Depression and anxiety can affect anyone. Seniors are no exception. While there isn’t a direct correlation between aging and an increase in mental health illnesses, some people find they struggle more with negative thoughts and feelings as they grow older.
However, just because a person is older doesn’t mean they should suffer from depression in silence. Many discover that making new friends at a senior independent living facility can help boost their spirits. Counseling and medications may also prove helpful when battling an anxiety disorder. Before choosing a course of action, it’s best to determine what caused the depression in the first place.
Why Do Some Older Individuals Struggle with Depression?
As a person ages, they undergo a range of physical and mental changes. Some seniors have severe health issues. Others need constant care. Things that were once easy may become more challenging, and many watch their loved ones pass before them. All these changes can take their toll on a person’s overall well-being.
Elderly individuals often mistake depression and anxiety as part of the aging process. According to the CDC, depression is not normal and only affects 1-5 percent of the senior community. This number increases for patients who are hospitalized or critically ill.
Some health conditions, especially those that affect mobility or quality of life, may leave a person feeling sad or hopeless. Common illnesses associated with an increased risk of depression include heart disease, diabetes, neurological disorders, and high blood pressure. Certain medications list mood disorders as adverse side effects. Even a new diagnosis can spark anxiety in an otherwise happy person.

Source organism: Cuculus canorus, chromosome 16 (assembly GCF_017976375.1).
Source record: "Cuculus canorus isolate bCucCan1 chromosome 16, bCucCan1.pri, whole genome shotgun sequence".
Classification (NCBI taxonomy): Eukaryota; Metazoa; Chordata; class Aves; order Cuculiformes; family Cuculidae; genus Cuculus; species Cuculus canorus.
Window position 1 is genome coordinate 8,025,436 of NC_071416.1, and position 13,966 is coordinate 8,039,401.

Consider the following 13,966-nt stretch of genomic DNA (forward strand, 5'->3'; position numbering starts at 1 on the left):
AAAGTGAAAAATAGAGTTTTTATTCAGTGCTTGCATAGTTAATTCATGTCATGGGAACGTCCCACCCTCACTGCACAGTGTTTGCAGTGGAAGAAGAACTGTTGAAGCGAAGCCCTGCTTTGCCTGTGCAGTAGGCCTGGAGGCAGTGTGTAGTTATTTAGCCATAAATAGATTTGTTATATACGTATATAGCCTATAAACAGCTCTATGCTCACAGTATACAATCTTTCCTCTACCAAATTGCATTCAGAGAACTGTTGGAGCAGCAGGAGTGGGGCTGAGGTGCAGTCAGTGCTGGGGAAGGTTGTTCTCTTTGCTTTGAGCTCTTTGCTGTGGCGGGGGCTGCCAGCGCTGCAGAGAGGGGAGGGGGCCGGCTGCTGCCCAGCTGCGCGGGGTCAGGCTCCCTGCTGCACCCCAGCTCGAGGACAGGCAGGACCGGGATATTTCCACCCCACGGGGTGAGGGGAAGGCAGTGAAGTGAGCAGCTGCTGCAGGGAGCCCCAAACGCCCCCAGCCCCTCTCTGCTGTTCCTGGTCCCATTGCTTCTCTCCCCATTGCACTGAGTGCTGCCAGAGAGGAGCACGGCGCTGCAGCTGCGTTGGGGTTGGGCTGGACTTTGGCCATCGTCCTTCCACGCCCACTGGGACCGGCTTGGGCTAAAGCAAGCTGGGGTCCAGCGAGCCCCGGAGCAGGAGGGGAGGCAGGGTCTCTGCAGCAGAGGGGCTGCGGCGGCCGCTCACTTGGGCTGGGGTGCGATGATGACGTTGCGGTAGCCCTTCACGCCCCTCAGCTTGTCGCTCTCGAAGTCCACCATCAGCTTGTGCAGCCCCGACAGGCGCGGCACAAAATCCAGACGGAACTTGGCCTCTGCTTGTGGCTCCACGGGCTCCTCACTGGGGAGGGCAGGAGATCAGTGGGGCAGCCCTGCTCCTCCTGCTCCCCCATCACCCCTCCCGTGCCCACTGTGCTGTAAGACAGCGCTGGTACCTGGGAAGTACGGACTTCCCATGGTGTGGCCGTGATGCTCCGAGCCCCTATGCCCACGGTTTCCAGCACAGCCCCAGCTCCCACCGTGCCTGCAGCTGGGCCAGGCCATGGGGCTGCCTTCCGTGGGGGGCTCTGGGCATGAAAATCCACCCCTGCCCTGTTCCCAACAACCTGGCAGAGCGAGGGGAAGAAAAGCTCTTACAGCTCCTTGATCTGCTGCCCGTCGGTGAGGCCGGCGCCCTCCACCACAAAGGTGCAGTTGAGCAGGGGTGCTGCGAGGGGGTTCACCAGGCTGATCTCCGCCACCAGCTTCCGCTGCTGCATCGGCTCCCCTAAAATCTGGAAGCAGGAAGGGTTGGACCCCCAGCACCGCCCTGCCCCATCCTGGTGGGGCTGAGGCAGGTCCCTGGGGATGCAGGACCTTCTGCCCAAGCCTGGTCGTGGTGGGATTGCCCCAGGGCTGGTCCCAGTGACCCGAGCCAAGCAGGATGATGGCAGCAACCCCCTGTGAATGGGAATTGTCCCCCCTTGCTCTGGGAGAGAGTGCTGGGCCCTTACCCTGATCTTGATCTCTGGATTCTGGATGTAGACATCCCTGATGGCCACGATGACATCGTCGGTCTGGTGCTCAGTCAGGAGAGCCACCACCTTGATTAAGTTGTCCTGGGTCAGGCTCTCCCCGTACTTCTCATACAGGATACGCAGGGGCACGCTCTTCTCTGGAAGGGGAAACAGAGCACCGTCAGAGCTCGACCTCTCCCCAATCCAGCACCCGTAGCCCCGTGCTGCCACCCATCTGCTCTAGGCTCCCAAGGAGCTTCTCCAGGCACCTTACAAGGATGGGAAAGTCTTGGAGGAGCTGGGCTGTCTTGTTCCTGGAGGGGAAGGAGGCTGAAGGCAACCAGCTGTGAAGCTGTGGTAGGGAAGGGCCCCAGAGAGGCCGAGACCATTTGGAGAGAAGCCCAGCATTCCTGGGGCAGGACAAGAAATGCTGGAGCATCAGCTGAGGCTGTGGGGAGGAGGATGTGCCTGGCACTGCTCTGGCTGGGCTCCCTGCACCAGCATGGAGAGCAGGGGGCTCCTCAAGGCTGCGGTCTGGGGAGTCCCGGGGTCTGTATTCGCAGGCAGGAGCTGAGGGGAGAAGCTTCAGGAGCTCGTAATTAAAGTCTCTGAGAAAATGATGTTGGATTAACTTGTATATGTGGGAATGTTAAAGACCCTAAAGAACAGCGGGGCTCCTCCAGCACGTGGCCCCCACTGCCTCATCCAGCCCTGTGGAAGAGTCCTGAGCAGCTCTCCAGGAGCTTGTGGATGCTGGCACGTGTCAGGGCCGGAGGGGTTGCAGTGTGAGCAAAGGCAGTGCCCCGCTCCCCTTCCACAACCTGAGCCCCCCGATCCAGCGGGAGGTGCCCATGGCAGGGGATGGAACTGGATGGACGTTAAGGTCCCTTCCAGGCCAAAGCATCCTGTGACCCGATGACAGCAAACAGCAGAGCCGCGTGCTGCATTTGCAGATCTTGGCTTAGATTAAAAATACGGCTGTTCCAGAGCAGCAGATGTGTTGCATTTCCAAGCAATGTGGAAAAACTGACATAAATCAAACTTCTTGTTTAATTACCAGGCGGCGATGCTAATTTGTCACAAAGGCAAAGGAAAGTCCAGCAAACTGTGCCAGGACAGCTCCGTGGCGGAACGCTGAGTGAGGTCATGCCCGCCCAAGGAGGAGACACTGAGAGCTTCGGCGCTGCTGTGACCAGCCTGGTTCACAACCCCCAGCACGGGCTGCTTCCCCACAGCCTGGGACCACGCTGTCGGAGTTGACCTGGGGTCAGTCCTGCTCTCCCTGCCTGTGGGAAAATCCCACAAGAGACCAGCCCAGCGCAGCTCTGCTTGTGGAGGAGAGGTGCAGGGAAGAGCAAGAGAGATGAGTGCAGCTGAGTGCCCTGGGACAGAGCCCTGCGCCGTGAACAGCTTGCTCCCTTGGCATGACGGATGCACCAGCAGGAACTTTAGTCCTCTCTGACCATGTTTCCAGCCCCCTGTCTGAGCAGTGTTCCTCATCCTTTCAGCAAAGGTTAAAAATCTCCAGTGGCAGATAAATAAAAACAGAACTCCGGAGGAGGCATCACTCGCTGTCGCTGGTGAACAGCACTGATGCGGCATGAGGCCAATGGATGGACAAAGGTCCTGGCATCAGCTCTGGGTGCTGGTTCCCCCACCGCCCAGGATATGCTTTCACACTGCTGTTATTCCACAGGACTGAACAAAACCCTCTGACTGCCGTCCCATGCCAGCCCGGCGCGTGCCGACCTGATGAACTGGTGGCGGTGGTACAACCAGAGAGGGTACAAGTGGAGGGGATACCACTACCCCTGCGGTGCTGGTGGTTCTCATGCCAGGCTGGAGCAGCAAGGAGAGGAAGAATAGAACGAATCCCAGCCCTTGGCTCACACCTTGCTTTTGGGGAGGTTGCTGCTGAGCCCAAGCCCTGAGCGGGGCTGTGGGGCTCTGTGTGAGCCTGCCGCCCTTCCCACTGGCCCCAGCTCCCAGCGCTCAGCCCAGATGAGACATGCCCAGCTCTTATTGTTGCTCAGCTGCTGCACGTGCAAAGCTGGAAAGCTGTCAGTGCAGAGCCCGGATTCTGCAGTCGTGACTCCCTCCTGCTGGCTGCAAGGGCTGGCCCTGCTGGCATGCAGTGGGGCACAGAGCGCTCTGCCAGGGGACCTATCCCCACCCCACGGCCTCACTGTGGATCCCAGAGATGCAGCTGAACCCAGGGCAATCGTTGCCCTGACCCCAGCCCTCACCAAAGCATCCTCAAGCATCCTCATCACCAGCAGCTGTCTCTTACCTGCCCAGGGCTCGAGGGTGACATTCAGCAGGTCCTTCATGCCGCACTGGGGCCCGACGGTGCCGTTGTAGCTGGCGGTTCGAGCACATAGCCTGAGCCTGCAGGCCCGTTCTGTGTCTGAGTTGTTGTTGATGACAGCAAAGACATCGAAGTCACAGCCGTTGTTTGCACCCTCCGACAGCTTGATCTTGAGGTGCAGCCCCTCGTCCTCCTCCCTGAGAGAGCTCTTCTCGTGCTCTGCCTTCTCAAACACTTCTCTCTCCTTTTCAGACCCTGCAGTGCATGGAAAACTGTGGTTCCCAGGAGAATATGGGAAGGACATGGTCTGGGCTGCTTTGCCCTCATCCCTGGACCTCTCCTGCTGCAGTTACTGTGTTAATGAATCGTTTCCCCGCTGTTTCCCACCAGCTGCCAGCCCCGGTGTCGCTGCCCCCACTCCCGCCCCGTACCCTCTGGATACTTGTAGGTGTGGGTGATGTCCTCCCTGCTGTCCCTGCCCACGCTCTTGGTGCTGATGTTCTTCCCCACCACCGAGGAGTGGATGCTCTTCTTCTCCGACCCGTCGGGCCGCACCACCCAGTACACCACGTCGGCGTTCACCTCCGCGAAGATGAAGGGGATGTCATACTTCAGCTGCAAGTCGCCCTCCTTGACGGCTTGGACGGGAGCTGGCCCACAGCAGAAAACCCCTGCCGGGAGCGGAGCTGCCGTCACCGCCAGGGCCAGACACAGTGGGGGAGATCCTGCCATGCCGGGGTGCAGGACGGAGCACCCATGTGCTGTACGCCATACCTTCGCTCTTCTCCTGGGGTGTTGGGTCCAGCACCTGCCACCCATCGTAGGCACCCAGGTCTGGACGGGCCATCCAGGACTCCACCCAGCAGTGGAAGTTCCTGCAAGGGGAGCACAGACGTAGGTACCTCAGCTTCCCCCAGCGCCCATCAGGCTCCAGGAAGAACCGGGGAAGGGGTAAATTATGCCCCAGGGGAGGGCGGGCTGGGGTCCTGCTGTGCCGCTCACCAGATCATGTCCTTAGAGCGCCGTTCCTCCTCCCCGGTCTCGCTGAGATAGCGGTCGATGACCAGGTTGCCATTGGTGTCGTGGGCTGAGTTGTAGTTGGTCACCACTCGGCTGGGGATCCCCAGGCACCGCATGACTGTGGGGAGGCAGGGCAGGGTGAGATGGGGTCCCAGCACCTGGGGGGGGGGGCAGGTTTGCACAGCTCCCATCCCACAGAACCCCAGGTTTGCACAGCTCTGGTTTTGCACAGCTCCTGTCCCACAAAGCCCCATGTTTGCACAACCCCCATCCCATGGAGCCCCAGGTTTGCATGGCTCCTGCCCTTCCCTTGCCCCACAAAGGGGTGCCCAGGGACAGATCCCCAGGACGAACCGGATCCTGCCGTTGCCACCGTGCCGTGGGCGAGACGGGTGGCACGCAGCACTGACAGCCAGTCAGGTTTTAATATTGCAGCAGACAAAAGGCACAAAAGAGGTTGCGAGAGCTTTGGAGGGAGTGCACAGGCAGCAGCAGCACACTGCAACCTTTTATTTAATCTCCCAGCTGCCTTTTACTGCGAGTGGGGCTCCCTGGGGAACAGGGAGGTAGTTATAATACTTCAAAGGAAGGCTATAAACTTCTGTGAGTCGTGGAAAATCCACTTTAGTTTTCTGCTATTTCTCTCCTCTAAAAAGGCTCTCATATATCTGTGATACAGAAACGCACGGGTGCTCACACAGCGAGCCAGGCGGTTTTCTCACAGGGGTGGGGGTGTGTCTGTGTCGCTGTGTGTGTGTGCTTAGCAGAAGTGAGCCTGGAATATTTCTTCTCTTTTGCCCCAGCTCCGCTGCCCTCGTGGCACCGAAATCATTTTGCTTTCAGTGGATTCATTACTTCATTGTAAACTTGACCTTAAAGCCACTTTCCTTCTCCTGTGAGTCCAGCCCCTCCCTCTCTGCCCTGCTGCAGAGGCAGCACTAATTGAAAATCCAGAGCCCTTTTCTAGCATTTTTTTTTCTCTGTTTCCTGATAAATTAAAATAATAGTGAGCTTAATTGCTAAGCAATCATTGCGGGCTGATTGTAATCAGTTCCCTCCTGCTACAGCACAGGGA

Warning Signs of Anxiety or Depression Disorders
Anxiety and depression are very real, no matter a person’s age. Those struggling with depression may look normal to outsiders, but in actuality, they are fighting an internal battle. The older population, however, is less likely to seek help than younger people.
Seniors suffering from these mental illnesses shouldn’t ignore the warning signs. Mood disorders manifest in a variety of ways. Some people find it difficult to concentrate, and they may notice a cognitive decline. Others withdraw from society or lose interest in activities they once found enjoyable.
Diagnosing Aging-Relating Mood Disorders
There are three common depression diagnoses: major depression, dysthymia, and seasonal affective disorder (SAD). Major depression is a chronic condition. Elderly patients with this diagnosis often struggle to get out of bed in the morning. It can affect every aspect of a person’s life. Psychosis is also common. Dysthymia is a more mold form of depression that lasts for several years. SAD comes and goes, and it’s usually most active during certain times of the year.
Luckily, there are proven treatments for all types of depression. Talking to a doctor should be a senior’s first step. They may recommend dietary changes or prescribe medications to reduce symptoms. Regular therapy can also help. Therapists know different coping mechanisms to improve a patient’s quality of life.
Don’t Accept Depression or Anxiety as You Age
Everyone has bad days, and it’s not always possible to avoid anxious situations. However, the elderly shouldn’t accept chronic depression or anxiety as their new normal. These disorders are not a typical part of the aging process. Instead of ignoring the signs and symptoms, older patients should talk to their doctor right away. The sooner a senior seeks help, the sooner they’ll be able to enjoy their golden years.